The border closure came under fresh condemnation after leading banker, Atedo Peterside, on Tuesday lashed out at the government for keeping the borders shut while exempting Dangote Cement from the closure.
Peterside said via a tweet on Tuesday that “allowing legitimate exporters and importers to move their goods across the border should be a no-brainer”.
“This is why some of us argue that the Nigerian economy is rigged in favour of a handful of well-connected persons,” he said.
At least three firms in Nigeria received exemption from the country’s controversial closure of its land borders, but the government’s silence on the criteria for its selective action is causing more worry among leading business leaders and investors.
Bloomberg had on Monday reported that the Nigerian government had allowed Dangote Cement to resume exports across its land borders, a move seen as a prelude to opening up trade with neighbours after a year-long blockade.
But facts have emerged that BUA Group and a gas company also got approval to export products through the land borders.
Anthony Chiejina, group chief, branding and communications, Dangote Group, in a reaction on Tuesday, said the Bloomberg report was misleading and mischievous because it focused only on Dangote Cement as the sole beneficiary of the partial special dispensation.
“Dangote Cement is a publicly quoted company and complies strictly with the Securities & Exchange Commission (SEC) and Nigerian Stock Exchange (NSE) full disclosure clauses and regularly update transparently our transactions to our shareholders and it is disheartening that such honest disclosure is being interpreted negatively,” he said.
The company clarified that Dangote Cement and other companies in July 2020 got partial special dispensation to export their products with certain sequence of crossing at Ilela land border in Sokoto State and Ohumbe land border in Ogun State.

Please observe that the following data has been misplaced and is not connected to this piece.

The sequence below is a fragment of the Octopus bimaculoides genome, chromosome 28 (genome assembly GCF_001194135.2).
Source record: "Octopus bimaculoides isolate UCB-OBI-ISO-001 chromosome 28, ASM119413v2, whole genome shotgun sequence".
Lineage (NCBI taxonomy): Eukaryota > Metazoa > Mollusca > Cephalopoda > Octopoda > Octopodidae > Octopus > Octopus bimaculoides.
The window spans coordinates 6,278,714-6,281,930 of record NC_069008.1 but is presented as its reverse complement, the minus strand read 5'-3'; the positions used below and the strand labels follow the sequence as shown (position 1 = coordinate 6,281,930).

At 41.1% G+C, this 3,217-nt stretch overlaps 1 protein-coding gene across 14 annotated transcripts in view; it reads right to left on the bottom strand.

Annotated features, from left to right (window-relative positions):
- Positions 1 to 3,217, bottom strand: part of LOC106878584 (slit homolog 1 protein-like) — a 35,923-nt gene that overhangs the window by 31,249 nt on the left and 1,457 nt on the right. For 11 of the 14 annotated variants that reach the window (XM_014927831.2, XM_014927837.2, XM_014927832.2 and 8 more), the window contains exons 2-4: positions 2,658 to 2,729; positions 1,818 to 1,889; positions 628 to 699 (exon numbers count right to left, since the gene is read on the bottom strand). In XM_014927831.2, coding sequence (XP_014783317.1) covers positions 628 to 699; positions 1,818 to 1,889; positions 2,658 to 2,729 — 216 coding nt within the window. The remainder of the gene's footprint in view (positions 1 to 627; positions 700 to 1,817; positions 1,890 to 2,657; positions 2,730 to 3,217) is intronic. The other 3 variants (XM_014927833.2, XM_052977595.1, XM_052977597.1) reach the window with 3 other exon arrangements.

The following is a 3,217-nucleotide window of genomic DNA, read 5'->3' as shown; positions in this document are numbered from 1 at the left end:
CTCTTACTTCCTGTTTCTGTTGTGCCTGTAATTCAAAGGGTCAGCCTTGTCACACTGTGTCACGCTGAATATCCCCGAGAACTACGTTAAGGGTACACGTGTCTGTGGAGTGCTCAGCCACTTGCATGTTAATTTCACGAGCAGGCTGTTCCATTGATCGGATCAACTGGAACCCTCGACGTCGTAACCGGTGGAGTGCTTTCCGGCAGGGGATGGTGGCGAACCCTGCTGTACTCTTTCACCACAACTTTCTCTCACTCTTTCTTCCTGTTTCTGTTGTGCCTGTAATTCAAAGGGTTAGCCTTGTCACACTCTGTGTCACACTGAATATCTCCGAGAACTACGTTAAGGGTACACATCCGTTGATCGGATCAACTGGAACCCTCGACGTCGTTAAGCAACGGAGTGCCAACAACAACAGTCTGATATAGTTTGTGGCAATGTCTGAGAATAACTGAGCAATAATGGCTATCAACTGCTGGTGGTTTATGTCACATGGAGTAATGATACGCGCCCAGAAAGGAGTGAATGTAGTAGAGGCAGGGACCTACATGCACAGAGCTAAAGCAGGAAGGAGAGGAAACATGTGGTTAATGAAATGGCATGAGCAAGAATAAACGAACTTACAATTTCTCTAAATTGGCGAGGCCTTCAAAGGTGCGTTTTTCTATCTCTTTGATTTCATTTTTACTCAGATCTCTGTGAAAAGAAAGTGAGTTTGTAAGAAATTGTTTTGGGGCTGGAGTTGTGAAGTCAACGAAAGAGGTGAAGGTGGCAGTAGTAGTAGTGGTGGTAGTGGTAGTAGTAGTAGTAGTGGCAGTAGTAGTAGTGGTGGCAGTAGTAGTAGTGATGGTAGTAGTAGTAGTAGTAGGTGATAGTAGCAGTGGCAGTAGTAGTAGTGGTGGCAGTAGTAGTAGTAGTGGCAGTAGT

Joseph Attah, national public relations officer of the Nigeria Customs Service (NCS), told BusinessDay on the phone that the border closure was still in place but the Dangote Group, BUA and one other gas company were granted presidential approval to move specific goods to some parts of West African countries.
Attah said the approval was not new because it had been granted to those companies for a while now but a staff of Dangote Group made it public in a forum on Monday.
Also, according to a June 18, 2020, letter by the Customs high command titled ‘RE-Approval for movement of BUA Cement trucks to Niger Republic’, seen by BusinessDay, the Customs zonal coordinator in charge of Sokoto and Zamfara states was instructed to allow trucks belonging to BUA to “exit and return through Illela border station in Sokoto State”.
The memo signed by Dimka V.D. was based on a letter from the office of the National Security Adviser dated June 17, 2020 and it came with a list of the names of drivers and truck licence numbers.
Michel Puchercos, chief executive officer, Dangote Cement, in a presentation during an investor call held this week explained that the company is continuously focused on exporting cement to West and Central Africa by sea through its export terminals. He added that six vessels of clinker were exported in the third quarter of 2020 via the Apapa export terminal, while plans are on track to commission the Port Harcourt export terminal before the end of this year.
For the quarter, Dangote Cement exported only 69 kilotons of cement via the land borders, compared to previous volumes of 180 kilotons before the border closures, which indicates just 38 percent of the export volumes.
BUA Cement also explained that it does not have any blanket approval to export and that what it was granted was a limited approval to export some cement to Niger Republic, which is 100km from its plant, and this was disclosed in its half-year results and presentations to the investing and general public.
Yusuf Binji, MD CEO of BUA Cement, during the company’s Half Year 2020 Conference Call with investors and analysts, had explained regarding export, that “during the month of June, we received an approval for limited export to the Niger Republic from our so-called plant through the Illela border which we carried out successfully”.
“The Nigeria land borders still remain shut. So this was a one-off thing we received but we hope to get more subsequently during this quarter,” he said.
Nigerian authorities closed the borders with neighbouring countries including Benin and Niger to curb smuggling and boost local production.
Although the blockade encouraged the consumption of locally grown produce such as rice, it hurt factories across West Africa which rely on Nigeria’s market of 200 million people.
Source: Business Day
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